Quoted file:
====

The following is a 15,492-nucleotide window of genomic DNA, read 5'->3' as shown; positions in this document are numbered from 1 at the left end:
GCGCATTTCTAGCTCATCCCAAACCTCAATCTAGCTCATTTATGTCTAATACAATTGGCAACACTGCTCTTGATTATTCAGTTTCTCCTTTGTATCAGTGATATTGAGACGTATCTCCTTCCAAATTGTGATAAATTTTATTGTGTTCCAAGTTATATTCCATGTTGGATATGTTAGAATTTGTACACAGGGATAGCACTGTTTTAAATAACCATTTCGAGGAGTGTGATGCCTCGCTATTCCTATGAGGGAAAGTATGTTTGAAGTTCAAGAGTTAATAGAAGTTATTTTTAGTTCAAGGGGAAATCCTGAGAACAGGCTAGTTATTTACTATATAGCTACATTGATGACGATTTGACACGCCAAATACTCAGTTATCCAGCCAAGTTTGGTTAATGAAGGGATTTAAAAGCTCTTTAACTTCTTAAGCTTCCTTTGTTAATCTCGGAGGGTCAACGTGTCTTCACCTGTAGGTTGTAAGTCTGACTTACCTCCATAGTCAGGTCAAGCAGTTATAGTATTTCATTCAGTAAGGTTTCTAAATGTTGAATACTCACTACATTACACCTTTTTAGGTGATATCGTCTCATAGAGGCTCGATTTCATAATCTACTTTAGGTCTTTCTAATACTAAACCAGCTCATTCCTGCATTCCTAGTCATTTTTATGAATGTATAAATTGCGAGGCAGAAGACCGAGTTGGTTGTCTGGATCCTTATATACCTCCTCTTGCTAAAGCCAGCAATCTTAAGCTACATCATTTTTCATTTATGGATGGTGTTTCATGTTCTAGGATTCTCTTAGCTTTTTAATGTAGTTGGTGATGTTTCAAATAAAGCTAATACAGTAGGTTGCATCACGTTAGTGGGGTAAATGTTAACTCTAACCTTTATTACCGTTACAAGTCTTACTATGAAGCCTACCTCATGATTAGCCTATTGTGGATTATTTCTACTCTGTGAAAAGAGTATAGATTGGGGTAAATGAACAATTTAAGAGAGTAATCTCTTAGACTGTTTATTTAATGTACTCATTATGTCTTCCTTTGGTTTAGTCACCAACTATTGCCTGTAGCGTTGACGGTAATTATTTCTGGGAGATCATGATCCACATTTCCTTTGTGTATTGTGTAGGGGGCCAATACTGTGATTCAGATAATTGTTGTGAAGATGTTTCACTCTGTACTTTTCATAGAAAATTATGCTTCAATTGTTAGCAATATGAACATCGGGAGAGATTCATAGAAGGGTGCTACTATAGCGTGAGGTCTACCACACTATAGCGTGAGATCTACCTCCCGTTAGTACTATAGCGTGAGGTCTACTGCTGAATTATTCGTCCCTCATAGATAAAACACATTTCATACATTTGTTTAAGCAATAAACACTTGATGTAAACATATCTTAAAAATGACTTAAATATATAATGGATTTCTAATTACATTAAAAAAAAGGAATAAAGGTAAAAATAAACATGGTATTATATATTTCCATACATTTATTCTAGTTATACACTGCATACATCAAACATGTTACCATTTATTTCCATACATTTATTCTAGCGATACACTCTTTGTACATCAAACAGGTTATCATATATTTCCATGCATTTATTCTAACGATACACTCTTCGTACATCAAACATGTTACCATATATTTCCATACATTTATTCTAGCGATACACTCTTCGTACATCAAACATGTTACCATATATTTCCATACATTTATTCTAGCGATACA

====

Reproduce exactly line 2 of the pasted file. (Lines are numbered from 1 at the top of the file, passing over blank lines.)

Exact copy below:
GCGCATTTCTAGCTCATCCCAAACCTCAATCTAGCTCATTTATGTCTAATACAATTGGCAACACTGCTCTTGATTATTCAGTTTCTCCTTTGTATCAGTGATATTGAGACGTATCTCCTTCCAAATTGTGATAAATTTTATTGTGTTCCAAGTTATATTCCATGTTGGATATGTTAGAATTTGTACACAGGGATAGCACTGTTTTAAATAACCATTTCGAGGAGTGTGATGCCTCGCTATTCCTATGAGGGAAAGTATGTTTGAAGTTCAAGAGTTAATAGAAGTTATTTTTAGTTCAAGGGGAAATCCTGAGAACAGGCTAGTTATTTACTATATAGCTACATTGATGACGATTTGACACGCCAAATACTCAGTTATCCAGCCAAGTTTGGTTAATGAAGGGATTTAAAAGCTCTTTAACTTCTTAAGCTTCCTTTGTTAATCTCGGAGGGTCAACGTGTCTTCACCTGTAGGTTGTAAGTCTGACTTACCTCCATAGTCAGGTCAAGCAGTTATAGTATTTCATTCAGTAAGGTTTCTAAATGTTGAATACTCACTACATTACACCTTTTTAGGTGATATCGTCTCATAGAGGCTCGATTTCATAATCTACTTTAGGTCTTTCTAATACTAAACCAGCTCATTCCTGCATTCCTAGTCATTTTTATGAATGTATAAATTGCGAGGCAGAAGACCGAGTTGGTTGTCTGGATCCTTATATACCTCCTCTTGCTAAAGCCAGCAATCTTAAGCTACATCATTTTTCATTTATGGATGGTGTTTCATGTTCTAGGATTCTCTTAGCTTTTTAATGTAGTTGGTGATGTTTCAAATAAAGCTAATACAGTAGGTTGCATCACGTTAGTGGGGTAAATGTTAACTCTAACCTTTATTACCGTTACAAGTCTTACTATGAAGCCTACCTCATGATTAGCCTATTGTGGATTATTTCTACTCTGTGAAAAGAGTATAGATTGGGGTAAATGAACAATTTAAGAGAGTAATCTCTTAGACTGTTTATTTAATGTACTCATTATGTCTTCCTTTGGTTTAGTCACCAACTATTGCCTGTAGCGTTGACGGTAATTATTTCTGGGAGATCATGATCCACATTTCCTTTGTGTATTGTGTAGGGGGCCAATACTGTGATTCAGATAATTGTTGTGAAGATGTTTCACTCTGTACTTTTCATAGAAAATTATGCTTCAATTGTTAGCAATATGAACATCGGGAGAGATTCATAGAAGGGTGCTACTATAGCGTGAGGTCTACCACACTATAGCGTGAGATCTACCTCCCGTTAGTACTATAGCGTGAGGTCTACTGCTGAATTATTCGTCCCTCATAGATAAAACACATTTCATACATTTGTTTAAGCAATAAACACTTGATGTAAACATATCTTAAAAATGACTTAAATATATAATGGATTTCTAATTACATTAAAAAAAAGGAATAAAGGTAAAAATAAACATGGTATTATATATTTCCATACATTTATTCTAGTTATACACTGCATACATCAAACATGTTACCATTTATTTCCATACATTTATTCTAGCGATACACTCTTTGTACATCAAACAGGTTATCATATATTTCCATGCATTTATTCTAACGATACACTCTTCGTACATCAAACATGTTACCATATATTTCCATACATTTATTCTAGCGATACACTCTTCGTACATCAAACATGTTACCATATATTTCCATACATTTATTCTAGCGATACA